AI & Machine Learning
In the marketing technology world, Artificial intelligence (AI) is growing by leaps and bounds. Propelling this trend are ingredients like Machine learning and other areas bundled under the AI banner, like deep learning, natural language processing and natural language generation. While enterprises have used some of these technologies since some time, their importance in marketing applications is growing – especially so with machine learning. As established firms like Google, Facebook, Amazon, IBM, Salesforce and startups like Adgorithms, Boomtrain, Cognitiv, Kenshoo, Lattice Engines, Rocket Fuel and numerous others continue to showcase the capabilities of their AI-powered applications, hard to impress marketers are looking towards a future when AI will free up resources, lead to closer, more meaningful connections, and help develop a more well-rounded understanding of customers to deliver what they want, when they want it.
George Zarkadakis, digital lead at global professional services firm Willis Towers Watson and author of In Our Own Image: The History And Future Of Artificial Intelligence agrees. “The attitude of C-[suite] executives should be to add AI as a top strategic priority,” he recently said in an interview. “This time, technology will move faster than ever, and the laggards will pay a hefty price19.”
Nearly every branch of marketing — be it direct, email, mobile, social, search, SEO, a combination of these or something else entirely — requires a series of actions, some of which can become mundane. For example, email marketing requires identification of a product or service to be sold, an audience of potential buyers, development of a list of those potential buyers, creative work for the body of the email, some amount of HTML and CSS coding, scheduling, and post-send analysis. Some companies are already employing AI-type principles to simplify these tasks.
On the cutting edge is Amazon, which employs a series of algorithms to determine what customers are likely to buy or “need” next and email suggestions. Emails are pre-formatted and creative is pulled from a massive database. Little or no human touch is required. This type of automation frees marketers to spend time thinking critically about customer needs and wants15.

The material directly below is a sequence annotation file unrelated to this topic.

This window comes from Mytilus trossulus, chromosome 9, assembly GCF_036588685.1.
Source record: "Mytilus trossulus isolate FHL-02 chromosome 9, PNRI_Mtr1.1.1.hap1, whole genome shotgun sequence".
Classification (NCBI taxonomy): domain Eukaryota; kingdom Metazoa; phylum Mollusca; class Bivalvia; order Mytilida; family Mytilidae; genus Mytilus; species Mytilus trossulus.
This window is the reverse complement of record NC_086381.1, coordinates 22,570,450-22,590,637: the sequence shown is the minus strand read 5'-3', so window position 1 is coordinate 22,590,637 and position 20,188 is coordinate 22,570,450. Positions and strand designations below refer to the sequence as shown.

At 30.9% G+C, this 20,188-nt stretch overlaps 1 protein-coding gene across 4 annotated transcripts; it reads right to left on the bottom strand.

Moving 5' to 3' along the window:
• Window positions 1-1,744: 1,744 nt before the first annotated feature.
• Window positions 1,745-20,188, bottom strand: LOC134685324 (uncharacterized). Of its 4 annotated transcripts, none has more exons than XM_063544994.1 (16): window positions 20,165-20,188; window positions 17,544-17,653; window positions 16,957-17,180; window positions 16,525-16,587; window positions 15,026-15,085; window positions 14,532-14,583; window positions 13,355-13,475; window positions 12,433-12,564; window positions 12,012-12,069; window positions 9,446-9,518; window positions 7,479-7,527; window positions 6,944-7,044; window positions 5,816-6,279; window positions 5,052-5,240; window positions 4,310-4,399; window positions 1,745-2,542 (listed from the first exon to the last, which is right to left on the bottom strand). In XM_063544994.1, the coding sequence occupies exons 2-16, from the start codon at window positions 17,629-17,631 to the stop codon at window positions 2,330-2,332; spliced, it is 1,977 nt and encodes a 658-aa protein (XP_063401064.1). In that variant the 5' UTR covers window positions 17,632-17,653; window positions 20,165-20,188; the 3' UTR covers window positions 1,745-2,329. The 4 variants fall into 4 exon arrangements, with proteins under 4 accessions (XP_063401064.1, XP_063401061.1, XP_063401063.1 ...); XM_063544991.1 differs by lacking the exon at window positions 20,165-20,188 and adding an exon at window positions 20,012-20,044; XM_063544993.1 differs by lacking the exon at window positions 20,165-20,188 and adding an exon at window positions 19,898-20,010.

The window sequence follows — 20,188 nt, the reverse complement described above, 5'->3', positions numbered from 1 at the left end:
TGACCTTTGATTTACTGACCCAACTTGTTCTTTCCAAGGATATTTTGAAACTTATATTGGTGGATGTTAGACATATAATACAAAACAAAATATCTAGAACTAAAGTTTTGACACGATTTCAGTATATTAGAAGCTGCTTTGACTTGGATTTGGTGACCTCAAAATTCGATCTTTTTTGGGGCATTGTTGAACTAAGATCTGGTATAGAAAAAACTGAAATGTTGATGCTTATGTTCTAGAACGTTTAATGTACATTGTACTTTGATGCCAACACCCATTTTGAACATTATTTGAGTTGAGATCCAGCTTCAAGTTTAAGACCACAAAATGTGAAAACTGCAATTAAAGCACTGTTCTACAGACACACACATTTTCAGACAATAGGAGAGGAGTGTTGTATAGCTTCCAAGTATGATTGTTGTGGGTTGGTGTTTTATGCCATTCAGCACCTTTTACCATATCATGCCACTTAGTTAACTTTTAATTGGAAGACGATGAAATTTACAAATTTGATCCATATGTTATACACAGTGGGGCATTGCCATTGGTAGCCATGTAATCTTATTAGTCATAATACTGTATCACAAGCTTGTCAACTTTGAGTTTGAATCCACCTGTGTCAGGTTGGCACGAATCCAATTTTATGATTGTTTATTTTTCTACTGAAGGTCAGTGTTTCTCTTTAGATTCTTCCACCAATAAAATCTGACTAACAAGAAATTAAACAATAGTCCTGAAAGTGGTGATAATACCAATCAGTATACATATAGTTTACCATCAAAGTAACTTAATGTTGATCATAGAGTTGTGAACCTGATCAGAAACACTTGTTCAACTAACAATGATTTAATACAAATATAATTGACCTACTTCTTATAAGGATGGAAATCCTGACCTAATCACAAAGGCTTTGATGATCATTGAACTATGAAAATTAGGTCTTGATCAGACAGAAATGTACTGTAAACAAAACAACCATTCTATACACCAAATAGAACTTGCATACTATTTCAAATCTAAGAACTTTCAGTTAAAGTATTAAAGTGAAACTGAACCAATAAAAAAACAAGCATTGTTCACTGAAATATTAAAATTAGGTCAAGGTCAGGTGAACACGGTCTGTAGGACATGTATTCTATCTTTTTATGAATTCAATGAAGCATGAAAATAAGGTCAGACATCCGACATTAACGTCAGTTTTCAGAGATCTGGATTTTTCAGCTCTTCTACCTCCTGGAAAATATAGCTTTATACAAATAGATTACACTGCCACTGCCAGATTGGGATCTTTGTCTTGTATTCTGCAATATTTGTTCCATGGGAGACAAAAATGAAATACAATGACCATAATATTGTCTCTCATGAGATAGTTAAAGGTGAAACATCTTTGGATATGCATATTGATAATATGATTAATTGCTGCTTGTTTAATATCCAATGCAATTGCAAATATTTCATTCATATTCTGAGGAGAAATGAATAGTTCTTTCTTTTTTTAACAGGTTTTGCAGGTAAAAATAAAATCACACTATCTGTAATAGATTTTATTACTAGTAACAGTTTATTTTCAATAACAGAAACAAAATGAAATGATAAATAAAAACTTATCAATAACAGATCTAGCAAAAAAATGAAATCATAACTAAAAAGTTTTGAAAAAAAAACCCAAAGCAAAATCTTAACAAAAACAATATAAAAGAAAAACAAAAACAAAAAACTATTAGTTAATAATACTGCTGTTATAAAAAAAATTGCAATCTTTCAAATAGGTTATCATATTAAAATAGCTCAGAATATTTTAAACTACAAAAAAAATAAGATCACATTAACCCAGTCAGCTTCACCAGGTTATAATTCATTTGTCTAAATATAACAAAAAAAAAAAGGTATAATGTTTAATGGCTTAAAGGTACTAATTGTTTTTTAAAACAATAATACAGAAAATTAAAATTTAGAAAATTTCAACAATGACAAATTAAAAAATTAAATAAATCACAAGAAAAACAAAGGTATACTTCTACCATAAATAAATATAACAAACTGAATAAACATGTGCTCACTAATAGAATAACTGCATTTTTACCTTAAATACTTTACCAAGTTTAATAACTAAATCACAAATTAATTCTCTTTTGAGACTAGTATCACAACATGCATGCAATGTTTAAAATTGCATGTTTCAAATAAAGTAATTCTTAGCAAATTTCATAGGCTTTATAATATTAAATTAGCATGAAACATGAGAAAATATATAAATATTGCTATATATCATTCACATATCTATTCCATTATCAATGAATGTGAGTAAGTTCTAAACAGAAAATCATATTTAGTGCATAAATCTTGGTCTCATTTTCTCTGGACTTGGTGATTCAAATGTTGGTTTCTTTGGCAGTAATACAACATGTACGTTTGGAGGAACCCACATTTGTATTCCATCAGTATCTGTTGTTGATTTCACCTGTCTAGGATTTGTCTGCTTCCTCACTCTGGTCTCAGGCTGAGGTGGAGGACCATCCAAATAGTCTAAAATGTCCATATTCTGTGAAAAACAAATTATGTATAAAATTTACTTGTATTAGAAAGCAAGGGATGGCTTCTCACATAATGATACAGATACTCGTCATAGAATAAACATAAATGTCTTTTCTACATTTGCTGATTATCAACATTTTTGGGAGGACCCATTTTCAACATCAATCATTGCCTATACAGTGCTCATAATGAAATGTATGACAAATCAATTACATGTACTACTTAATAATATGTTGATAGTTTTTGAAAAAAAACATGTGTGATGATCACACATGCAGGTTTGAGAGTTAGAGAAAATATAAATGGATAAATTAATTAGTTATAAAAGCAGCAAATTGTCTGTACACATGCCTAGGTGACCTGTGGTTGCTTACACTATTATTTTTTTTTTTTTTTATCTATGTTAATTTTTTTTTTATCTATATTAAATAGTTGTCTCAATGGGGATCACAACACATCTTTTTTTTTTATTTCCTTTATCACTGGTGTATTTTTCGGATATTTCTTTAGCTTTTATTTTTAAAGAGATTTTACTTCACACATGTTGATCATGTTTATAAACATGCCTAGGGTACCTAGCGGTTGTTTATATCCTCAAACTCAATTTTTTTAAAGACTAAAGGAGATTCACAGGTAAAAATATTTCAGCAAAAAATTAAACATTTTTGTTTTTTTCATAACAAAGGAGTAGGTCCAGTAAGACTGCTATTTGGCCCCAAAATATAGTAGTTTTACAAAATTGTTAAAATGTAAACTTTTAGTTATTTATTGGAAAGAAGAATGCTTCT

When it comes to targeting of programmatic ads, machine learning helps to increase the likelihood a user will click. This might be optimising what product mix to display when retargeting, or what ad copy to use for what demographics17.
As Andrew Ng, Chief Scientist at Baidu Research, told Wired, “Deep learning [is] able to handle more signal for better detection of trends in user behavior. Serving ads is basically running a recommendation engine, which deep learning does well.17”
And Google is now experimenting with a new AI technology called recurrent neural networks (RNN) that is capable of “remembering” bits of information for short periods of time, potentially eliminating the need for specialized ad targeting code in the near future18.
Advertisers will increasingly use mobile to connect with their customers using chatbots, other artificial intelligence-enabled platforms like Apple’s Siri or Amazon’s Alexa and messaging apps, Forrester’s new report “Predictions 2017: Mobile is the Face of Digital,” said16.
Using machine learning and browsing and location-based data, mobile apps will allow brands to determine what customer will like and when — potentially even before they want it.
Content Curation & Recommendation
We’re all familiar with the now-commonplace “If you liked this, you might also like…” content recommendations at the end of many articles on the web. Often these recommendations are based on deep learning and other AI, where machines analyze large chunks of data about people’s behavior on the web to determine what they’re most likely to want to do next. When combined with the power of Big Data, AI has helped startups like Netflix & Spotify build billion dollar companies on the strength of intelligent curation and recommendation in the domains of videos and music respectively.
Content isn’t the only place where marketers are able to leverage deep learning to make recommendations. A visit to any major eCommerce website, including Amazon, demonstrates how AI is used to recommend products based on the products you click and buy18.
Commonly used in the travel industry, dynamic pricing – which sets product prices according to demand and availability – is a growing use of AI in marketing. It’s not just for airfares; if you’ve ever left an item in a shopping cart on Amazon only to find the price changed significantly overnight, you may have experienced dynamic pricing at work18.
Beyond these examples, AI interventions in marketing includes many more areas like Customer Segmentation, Customer Engagement, Image Recognition & Searching, Predictive Customer Service, Smart Search, Social Semantics, Sentiment Analysis etc. But all is not rosy. While a survey conducted by Demandbase, in conjunction with Wakefield Research, revealed that 80% of marketing leaders believed AI will revolutionize marketing by the year 2020, much still remains to be done. Despite so many marketers predicting AI’s increased role in marketing, a mere 26% say they have a very confident understanding of it and even more disconcerting is the fact that only 10% are currently using it. As Aman Naimat, SVP of Technology at Demandbase was quoted as saying, “This data reveals that in order to be successful, marketing leaders need to lead the charge and present opportunities for AI instruction and experience for their teams, to ensure implementing it into their B2B technology stacks is effective”.